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I burnt my sausage gravy the last time (nope, second to the last time) I made it--there is a fine line between lovely brown crispies on the bottom of the pan and nasty black charred bits.

It was the second to the last time because I had to make a new batch when the first batch burnt. My son was visiting, and life is not complete for him if there are no biscuits with gravy for breakfast.

I leave all the meat in my sausage gravy, and I usually sprinkle the flour over the meat when it is almost done. I allow the meat and flour mix to brown a little, then pour the milk in all once, stirring or whisking vigorously till it thickens. No lumps that way.
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Old 02-11-2009, 12:16 PM   #5
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Sparrowgrass here is how I do my sausage gravy. Kind of like Goodweed suggested also.

1. Start with a pkg. ( 1lb.) of pork sausage, Jimmy Dean, what ever, I usually use the mild or med. You can use hot or spicy if you like, that's all about the taste you like. Brown or cook the sausage in a big (4 or 5 qt.) pot, are a big (4 or 5 qt.) saute skillet with deep sides. This alouds you to make as much gravy as you would like. I use a big deep skillet. Cook the sausage over med heat until done, not burnt. At that time I take the skillet to the sink and with the spatula hold the sausage in the skillet and drain off the excess grease/fat that cooked out of the sausage.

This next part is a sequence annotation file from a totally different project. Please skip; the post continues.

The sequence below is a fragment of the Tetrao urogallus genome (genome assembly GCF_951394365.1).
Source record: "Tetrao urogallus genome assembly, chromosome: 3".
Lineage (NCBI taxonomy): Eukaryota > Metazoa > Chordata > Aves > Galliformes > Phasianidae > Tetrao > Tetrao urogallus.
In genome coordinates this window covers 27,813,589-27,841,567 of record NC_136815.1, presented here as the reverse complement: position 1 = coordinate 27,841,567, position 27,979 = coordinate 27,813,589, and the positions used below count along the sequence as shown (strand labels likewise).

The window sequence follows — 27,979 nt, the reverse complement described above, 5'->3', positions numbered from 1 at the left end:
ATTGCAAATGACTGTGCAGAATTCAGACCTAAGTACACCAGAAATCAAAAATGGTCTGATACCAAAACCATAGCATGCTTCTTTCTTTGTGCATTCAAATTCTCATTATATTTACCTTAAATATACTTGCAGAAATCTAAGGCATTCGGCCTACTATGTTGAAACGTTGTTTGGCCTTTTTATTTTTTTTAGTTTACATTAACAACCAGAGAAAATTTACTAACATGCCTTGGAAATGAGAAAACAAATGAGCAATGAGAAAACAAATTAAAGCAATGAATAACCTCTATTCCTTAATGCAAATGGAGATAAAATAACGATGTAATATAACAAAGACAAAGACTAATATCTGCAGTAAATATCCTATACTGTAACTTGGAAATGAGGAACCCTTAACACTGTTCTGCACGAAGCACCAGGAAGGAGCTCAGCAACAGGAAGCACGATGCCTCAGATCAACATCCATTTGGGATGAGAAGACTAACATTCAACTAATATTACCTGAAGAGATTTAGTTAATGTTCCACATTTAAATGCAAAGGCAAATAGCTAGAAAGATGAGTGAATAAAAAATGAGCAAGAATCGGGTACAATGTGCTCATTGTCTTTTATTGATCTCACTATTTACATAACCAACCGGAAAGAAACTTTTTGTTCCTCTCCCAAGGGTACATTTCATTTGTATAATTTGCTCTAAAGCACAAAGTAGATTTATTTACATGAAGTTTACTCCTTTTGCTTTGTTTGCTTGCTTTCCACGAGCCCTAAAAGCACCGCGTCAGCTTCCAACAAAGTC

2. Return the skillet with the sausage still in it to the burner. Grab the milk out of the frig. Pour milk into skillet. This cools the skillet down. How much milk to use? It does not matter. You will just thicken whatever amount you use. If you want allot of gravy (enough to reheat/use in the next few days) pour in allot of milk. I have used half a gallon when I have a big crew and want gravy left over. Start out with a pint or quart the first time.

3. Now add a dab of margarine/butter (big tbsp). Take your spatula and stir/scrape the botton of pan/skillet to loosen the fond just like Goodweed said. Now increase the heat to med/high. You want to bring the milk sausage mixture to a boil. You have a couple minutes now to make a slurry out of water and flour before the milk burns or boils.